On-the-go medical alerts come in a variety of shapes and sizes. You can expect to see at least one traditional medical alert from every provider of monitored systems. It will generally weigh between one and three ounces and come in the shape of a tic tac box. It can be worn around the neck, clipped to a belt, or carried in a purse or pocket.

Additionally, the number of providers offering a smartwatch medical alert has grown as the popularity of smartwatches like the Apple Watch continues to increase. Most of these smartwatches offer the same safety features as traditional medical alerts along with a few added features like a step tracker, weather app, or heart monitor. In addition, they offer older adults the option of a wearable medical alert that is discreet and fashion forward.

Location Detection

One of the benefits of a mobile medical alert is that they offer GPS location tracking. If you press the help button but are unable to communicate your whereabouts, a monitoring center agent will use GPS to identify your location. Some providers offer even more precise location detection using WiFi and cellular data in addition to GPS. This is referred to as advanced or enhanced location detection.

Location tracking for caregivers is an added bonus. Some providers include this benefit within their systems, and some offer it as an add-on for an additional cost. With it, caregivers can download an app onto their phones and track location through it.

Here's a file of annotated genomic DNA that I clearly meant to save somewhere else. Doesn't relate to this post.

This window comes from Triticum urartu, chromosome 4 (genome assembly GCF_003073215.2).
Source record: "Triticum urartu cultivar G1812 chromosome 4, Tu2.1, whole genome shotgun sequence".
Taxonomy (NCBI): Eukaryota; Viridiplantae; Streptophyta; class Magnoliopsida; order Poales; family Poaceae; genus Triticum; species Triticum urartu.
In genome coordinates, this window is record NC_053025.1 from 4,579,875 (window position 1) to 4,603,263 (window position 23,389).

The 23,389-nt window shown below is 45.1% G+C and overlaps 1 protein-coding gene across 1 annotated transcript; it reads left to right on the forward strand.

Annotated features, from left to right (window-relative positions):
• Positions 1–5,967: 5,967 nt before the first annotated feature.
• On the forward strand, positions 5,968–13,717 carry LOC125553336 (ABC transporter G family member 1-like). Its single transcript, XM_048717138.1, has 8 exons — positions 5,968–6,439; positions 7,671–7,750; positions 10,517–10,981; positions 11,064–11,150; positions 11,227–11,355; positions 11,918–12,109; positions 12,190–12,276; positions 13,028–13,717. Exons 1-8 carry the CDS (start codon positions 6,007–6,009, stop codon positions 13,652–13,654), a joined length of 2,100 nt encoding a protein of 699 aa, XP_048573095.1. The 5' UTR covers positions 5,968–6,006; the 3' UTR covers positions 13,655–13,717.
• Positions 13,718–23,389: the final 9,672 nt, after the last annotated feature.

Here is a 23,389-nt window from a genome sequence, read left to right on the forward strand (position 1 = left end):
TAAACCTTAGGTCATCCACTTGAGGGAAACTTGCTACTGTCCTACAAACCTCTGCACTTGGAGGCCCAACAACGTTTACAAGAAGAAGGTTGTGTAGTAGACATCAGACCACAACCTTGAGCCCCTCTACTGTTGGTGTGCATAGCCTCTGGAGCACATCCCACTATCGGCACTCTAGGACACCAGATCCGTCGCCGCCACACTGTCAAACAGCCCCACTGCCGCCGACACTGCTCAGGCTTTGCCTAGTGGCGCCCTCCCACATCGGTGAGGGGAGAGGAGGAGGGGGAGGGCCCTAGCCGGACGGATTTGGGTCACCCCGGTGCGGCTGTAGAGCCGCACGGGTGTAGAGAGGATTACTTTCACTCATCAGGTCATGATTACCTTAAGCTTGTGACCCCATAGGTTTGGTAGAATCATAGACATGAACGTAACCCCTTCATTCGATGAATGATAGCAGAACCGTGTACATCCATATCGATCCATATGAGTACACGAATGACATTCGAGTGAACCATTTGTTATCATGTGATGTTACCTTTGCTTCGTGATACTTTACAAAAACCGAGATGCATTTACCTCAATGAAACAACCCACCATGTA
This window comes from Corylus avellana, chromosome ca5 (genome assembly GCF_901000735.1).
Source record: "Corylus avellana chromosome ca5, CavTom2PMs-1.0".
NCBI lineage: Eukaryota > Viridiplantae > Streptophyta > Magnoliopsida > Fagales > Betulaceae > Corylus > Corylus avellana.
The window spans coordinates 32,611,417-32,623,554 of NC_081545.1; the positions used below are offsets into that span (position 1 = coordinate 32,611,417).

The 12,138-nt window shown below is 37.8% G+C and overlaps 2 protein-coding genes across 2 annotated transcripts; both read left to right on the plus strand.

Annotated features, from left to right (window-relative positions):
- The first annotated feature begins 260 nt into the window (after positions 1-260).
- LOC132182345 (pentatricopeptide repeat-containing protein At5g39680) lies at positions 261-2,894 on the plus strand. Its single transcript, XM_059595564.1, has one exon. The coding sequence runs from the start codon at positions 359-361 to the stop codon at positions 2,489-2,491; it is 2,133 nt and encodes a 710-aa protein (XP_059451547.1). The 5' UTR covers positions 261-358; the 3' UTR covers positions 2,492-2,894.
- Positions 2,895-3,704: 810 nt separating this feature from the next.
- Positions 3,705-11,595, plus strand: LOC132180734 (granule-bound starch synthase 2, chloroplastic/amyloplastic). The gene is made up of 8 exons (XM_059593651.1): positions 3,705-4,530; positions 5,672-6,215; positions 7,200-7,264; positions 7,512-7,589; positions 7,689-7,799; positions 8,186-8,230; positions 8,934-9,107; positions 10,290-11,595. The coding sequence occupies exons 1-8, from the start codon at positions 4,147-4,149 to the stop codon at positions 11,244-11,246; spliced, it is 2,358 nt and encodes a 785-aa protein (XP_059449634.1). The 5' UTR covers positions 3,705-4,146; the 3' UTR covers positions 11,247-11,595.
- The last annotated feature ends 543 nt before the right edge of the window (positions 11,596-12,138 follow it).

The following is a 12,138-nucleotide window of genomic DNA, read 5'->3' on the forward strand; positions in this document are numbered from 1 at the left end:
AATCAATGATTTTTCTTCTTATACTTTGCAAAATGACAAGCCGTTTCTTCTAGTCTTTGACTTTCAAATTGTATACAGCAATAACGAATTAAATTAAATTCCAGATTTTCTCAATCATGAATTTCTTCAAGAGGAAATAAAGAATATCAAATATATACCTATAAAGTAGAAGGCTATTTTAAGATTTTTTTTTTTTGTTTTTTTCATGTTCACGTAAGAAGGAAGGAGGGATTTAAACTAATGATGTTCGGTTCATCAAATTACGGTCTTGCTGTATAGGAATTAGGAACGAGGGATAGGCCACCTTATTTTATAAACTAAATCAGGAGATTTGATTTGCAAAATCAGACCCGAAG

Prices and Contracts

Even if all medical alert systems were the same (and, as we’ve seen, they’re not!), there would still be one thing left to consider about them: the price! Providers offer their devices and their services at different prices. Generally, you’ll pay a monthly rate for monitoring coverage. In some cases, you will also be required to pay a one-time equipment fee. Other costs to be aware of are any add-on products or services that you choose and hidden fees. Not all providers tack on hidden fees, but for those that do, they will show up as activation, installation, processing or membership fees.

In addition to varying prices, medical alert systems offer varying contract terms. Several of the best medical alert system options on the market require no commitment at all — with these systems, you’ll pay month by month and can cancel at any time. Other companies will lock you into a contract that can run for years and will penalize you if you cancel early. Be careful!

Tailoring Your Choice to Your Needs

Now that we know how medical alert systems work and how they differ from each other, we can see how important it is to choose the right system.

As you shop for your medical alert system, keep your specific needs in mind. Do you have a landline? Do you want your medical alert system to work outside of your home? How large is your house — will it take multiple devices to cover it fully? How much are you willing to pay, and how much of a commitment are you willing to make to one provider? Asking questions like these (and using our online resources and tools) will guide you to the right medical alert system.